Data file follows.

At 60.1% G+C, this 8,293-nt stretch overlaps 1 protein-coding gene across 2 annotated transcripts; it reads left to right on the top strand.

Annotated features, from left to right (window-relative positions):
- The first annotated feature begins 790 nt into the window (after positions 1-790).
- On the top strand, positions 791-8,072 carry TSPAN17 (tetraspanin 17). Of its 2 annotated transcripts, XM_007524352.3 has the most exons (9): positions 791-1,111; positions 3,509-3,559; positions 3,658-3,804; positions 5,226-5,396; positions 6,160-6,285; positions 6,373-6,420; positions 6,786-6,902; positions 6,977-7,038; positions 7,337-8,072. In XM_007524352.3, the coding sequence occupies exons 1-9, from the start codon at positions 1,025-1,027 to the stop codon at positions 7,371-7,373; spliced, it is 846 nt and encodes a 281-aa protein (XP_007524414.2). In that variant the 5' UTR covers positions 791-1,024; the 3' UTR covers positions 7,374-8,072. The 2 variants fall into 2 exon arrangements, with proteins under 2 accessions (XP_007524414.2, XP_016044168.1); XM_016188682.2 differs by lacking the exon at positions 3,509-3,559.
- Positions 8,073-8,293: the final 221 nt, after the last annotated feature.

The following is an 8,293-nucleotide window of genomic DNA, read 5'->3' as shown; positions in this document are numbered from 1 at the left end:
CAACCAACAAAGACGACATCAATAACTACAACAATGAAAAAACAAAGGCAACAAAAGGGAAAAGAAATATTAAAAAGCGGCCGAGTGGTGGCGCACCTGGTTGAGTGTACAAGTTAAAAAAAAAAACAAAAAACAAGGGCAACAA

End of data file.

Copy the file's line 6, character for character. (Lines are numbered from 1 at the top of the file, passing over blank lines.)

The following is an 8,293-nucleotide window of genomic DNA, read 5'->3' as shown; positions in this document are numbered from 1 at the left end: